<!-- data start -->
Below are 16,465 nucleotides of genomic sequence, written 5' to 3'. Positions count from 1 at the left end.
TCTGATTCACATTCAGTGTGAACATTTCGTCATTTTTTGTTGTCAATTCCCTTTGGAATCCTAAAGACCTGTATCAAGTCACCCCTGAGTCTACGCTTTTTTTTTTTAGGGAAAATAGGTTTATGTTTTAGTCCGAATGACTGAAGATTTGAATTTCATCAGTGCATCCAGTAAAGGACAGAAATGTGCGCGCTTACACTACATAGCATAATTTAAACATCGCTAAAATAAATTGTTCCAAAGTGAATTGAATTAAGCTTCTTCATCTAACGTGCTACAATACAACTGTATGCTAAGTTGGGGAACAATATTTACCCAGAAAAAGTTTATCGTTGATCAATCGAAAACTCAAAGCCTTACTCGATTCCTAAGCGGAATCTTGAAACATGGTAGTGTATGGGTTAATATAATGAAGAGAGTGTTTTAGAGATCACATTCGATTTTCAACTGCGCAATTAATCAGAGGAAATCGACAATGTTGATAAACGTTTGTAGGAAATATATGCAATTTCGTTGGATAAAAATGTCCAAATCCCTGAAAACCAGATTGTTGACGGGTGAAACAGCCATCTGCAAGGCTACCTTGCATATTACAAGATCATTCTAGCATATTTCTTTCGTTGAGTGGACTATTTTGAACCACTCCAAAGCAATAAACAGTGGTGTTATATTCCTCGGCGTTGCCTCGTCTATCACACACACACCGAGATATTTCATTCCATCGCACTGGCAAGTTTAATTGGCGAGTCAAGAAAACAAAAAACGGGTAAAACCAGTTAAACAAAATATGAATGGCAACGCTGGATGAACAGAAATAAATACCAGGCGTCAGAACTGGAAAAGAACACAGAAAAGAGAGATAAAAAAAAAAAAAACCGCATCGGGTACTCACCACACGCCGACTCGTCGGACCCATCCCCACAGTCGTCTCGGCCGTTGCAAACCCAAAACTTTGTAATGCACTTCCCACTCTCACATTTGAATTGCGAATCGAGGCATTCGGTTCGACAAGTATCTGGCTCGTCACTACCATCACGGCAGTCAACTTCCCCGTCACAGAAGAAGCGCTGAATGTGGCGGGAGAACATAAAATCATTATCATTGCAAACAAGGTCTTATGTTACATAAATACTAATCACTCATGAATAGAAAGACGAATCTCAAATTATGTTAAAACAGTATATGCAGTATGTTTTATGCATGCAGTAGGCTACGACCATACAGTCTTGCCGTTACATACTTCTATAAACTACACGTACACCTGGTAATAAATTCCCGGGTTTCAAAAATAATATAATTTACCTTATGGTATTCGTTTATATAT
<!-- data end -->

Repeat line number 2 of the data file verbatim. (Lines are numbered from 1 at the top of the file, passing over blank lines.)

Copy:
TCTGATTCACATTCAGTGTGAACATTTCGTCATTTTTTGTTGTCAATTCCCTTTGGAATCCTAAAGACCTGTATCAAGTCACCCCTGAGTCTACGCTTTTTTTTTTTAGGGAAAATAGGTTTATGTTTTAGTCCGAATGACTGAAGATTTGAATTTCATCAGTGCATCCAGTAAAGGACAGAAATGTGCGCGCTTACACTACATAGCATAATTTAAACATCGCTAAAATAAATTGTTCCAAAGTGAATTGAATTAAGCTTCTTCATCTAACGTGCTACAATACAACTGTATGCTAAGTTGGGGAACAATATTTACCCAGAAAAAGTTTATCGTTGATCAATCGAAAACTCAAAGCCTTACTCGATTCCTAAGCGGAATCTTGAAACATGGTAGTGTATGGGTTAATATAATGAAGAGAGTGTTTTAGAGATCACATTCGATTTTCAACTGCGCAATTAATCAGAGGAAATCGACAATGTTGATAAACGTTTGTAGGAAATATATGCAATTTCGTTGGATAAAAATGTCCAAATCCCTGAAAACCAGATTGTTGACGGGTGAAACAGCCATCTGCAAGGCTACCTTGCATATTACAAGATCATTCTAGCATATTTCTTTCGTTGAGTGGACTATTTTGAACCACTCCAAAGCAATAAACAGTGGTGTTATATTCCTCGGCGTTGCCTCGTCTATCACACACACACCGAGATATTTCATTCCATCGCACTGGCAAGTTTAATTGGCGAGTCAAGAAAACAAAAAACGGGTAAAACCAGTTAAACAAAATATGAATGGCAACGCTGGATGAACAGAAATAAATACCAGGCGTCAGAACTGGAAAAGAACACAGAAAAGAGAGATAAAAAAAAAAAAAACCGCATCGGGTACTCACCACACGCCGACTCGTCGGACCCATCCCCACAGTCGTCTCGGCCGTTGCAAACCCAAAACTTTGTAATGCACTTCCCACTCTCACATTTGAATTGCGAATCGAGGCATTCGGTTCGACAAGTATCTGGCTCGTCACTACCATCACGGCAGTCAACTTCCCCGTCACAGAAGAAGCGCTGAATGTGGCGGGAGAACATAAAATCATTATCATTGCAAACAAGGTCTTATGTTACATAAATACTAATCACTCATGAATAGAAAGACGAATCTCAAATTATGTTAAAACAGTATATGCAGTATGTTTTATGCATGCAGTAGGCTACGACCATACAGTCTTGCCGTTACATACTTCTATAAACTACACGTACACCTGGTAATAAATTCCCGGGTTTCAAAAATAATATAATTTACCTTATGGTATTCGTTTATATAT